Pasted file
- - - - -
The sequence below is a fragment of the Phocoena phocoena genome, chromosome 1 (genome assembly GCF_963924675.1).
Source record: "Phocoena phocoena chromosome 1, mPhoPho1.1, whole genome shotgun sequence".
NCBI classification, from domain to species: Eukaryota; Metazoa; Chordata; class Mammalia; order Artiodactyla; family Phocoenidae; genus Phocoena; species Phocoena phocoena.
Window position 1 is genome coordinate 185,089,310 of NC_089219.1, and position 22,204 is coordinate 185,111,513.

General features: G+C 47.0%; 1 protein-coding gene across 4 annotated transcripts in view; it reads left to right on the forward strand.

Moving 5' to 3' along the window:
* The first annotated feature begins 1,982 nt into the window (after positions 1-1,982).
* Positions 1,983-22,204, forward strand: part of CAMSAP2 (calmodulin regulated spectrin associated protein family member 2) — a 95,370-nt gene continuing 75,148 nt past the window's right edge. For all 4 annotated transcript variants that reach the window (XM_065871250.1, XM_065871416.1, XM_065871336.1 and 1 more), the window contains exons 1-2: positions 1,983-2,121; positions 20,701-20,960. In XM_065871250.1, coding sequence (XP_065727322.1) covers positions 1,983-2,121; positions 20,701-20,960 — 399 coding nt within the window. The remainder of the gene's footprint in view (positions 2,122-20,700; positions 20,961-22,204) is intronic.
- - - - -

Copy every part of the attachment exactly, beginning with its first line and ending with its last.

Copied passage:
The sequence below is a fragment of the Phocoena phocoena genome, chromosome 1 (genome assembly GCF_963924675.1).
Source record: "Phocoena phocoena chromosome 1, mPhoPho1.1, whole genome shotgun sequence".
NCBI classification, from domain to species: Eukaryota; Metazoa; Chordata; class Mammalia; order Artiodactyla; family Phocoenidae; genus Phocoena; species Phocoena phocoena.
Window position 1 is genome coordinate 185,089,310 of NC_089219.1, and position 22,204 is coordinate 185,111,513.

General features: G+C 47.0%; 1 protein-coding gene across 4 annotated transcripts in view; it reads left to right on the forward strand.

Moving 5' to 3' along the window:
* The first annotated feature begins 1,982 nt into the window (after positions 1-1,982).
* Positions 1,983-22,204, forward strand: part of CAMSAP2 (calmodulin regulated spectrin associated protein family member 2) — a 95,370-nt gene continuing 75,148 nt past the window's right edge. For all 4 annotated transcript variants that reach the window (XM_065871250.1, XM_065871416.1, XM_065871336.1 and 1 more), the window contains exons 1-2: positions 1,983-2,121; positions 20,701-20,960. In XM_065871250.1, coding sequence (XP_065727322.1) covers positions 1,983-2,121; positions 20,701-20,960 — 399 coding nt within the window. The remainder of the gene's footprint in view (positions 2,122-20,700; positions 20,961-22,204) is intronic.